The Football Association (FA) is enacting a straightforward but revolutionary solution, partnering with PayPal to build a digital payments solution for the lowest levels of the game. It’s a reminder that there is a whole universe of digital products whose purpose isn’t to provide a virtual replacement for a physical one, but to improve a real world experience.
That much is true of the design of venue experiences and plenty more besides. As FA marketing director Georgina Lewis explained on day two, digital products can offer valuable extensions to physical services as well. The FA now offers a mobile app version of its SuperKicks skills programme for primary school age children, which gamifies the lessons learned on the pitch and keeps kids engaged with the sport once they are back indoors.
Purpose is everything
“It’s fashionable to say Gen Z,” joked European Tour chief executive Keith Pelley on day two. “Just to say it.”
Change, he added, is hard – so it’s important to be doing it for the right reasons. Golf has an issue with access. Courses are expensive to build and run, and not cheap to play on either. The length of an 18-hole game is at odds with the demands of 21st century life. Responses to these problems are invaluable, whether that’s through virtual urban experiences like TopGolf or the coordination of courses around six-hole games.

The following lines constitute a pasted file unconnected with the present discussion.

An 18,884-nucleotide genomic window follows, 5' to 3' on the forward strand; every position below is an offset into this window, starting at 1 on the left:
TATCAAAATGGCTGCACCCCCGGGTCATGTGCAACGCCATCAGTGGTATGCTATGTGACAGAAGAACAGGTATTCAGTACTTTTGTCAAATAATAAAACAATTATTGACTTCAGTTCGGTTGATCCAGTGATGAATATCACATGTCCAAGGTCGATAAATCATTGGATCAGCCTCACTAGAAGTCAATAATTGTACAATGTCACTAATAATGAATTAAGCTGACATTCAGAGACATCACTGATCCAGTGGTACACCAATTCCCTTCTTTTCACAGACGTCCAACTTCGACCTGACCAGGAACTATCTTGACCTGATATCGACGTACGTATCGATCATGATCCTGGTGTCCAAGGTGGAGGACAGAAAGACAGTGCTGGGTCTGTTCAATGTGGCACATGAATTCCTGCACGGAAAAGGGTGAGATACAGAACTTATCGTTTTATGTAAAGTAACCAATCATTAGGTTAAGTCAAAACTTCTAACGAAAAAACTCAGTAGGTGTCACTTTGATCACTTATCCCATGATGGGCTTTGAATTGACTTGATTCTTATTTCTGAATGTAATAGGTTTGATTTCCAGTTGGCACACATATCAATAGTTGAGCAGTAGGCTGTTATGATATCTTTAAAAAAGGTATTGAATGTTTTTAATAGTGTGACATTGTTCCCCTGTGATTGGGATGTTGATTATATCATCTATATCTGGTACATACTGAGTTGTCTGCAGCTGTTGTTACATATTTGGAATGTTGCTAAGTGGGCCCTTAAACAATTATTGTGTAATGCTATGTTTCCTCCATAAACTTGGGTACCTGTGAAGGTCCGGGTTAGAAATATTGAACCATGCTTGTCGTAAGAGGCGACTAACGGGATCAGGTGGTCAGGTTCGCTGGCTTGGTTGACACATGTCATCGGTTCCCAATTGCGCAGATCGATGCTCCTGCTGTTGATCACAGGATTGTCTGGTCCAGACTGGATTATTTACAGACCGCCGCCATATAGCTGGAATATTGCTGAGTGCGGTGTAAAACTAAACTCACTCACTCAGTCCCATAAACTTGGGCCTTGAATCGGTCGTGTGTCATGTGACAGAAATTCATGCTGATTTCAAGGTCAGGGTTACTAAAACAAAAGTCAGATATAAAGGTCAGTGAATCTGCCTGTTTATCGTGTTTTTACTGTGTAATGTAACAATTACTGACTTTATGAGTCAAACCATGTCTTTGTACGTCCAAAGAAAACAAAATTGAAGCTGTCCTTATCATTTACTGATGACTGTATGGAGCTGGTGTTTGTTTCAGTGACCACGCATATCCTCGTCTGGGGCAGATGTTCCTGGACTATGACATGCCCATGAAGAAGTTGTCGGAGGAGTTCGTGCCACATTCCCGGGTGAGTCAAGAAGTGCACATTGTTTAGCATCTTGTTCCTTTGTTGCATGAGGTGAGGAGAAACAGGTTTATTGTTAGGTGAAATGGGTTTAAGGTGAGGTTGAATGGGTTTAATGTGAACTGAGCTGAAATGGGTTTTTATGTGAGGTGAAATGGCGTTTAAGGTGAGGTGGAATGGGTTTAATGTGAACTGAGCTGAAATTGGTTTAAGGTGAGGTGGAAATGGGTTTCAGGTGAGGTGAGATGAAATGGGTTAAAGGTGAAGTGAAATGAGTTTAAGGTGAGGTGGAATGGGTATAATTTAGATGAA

Still, the sport’s older fanbase is not necessarily an albatross around its neck. Golf’s hold over the C-suite, 45 to 60-year-old demographic is hugely significant at a time where so much wealth is concentrated in the hands of the older generations. Replenishing your community with lifelong adherents is important; tearing down everything to serve those who can’t support you financially might be a little rash.
The same is true in every sport. 34 per cent of those buying tickets to this summer’s Cricket World Cup in England and Wales are expected to be first-timers, but that tournament will only truly be valuable if it supports the community that already exists. Those newcomers need to join a community, not replace it.
That is the underlying quandary for the sports business amid all this innovation: how do you harness possibility and enhance your world, rather than seeing it disappear?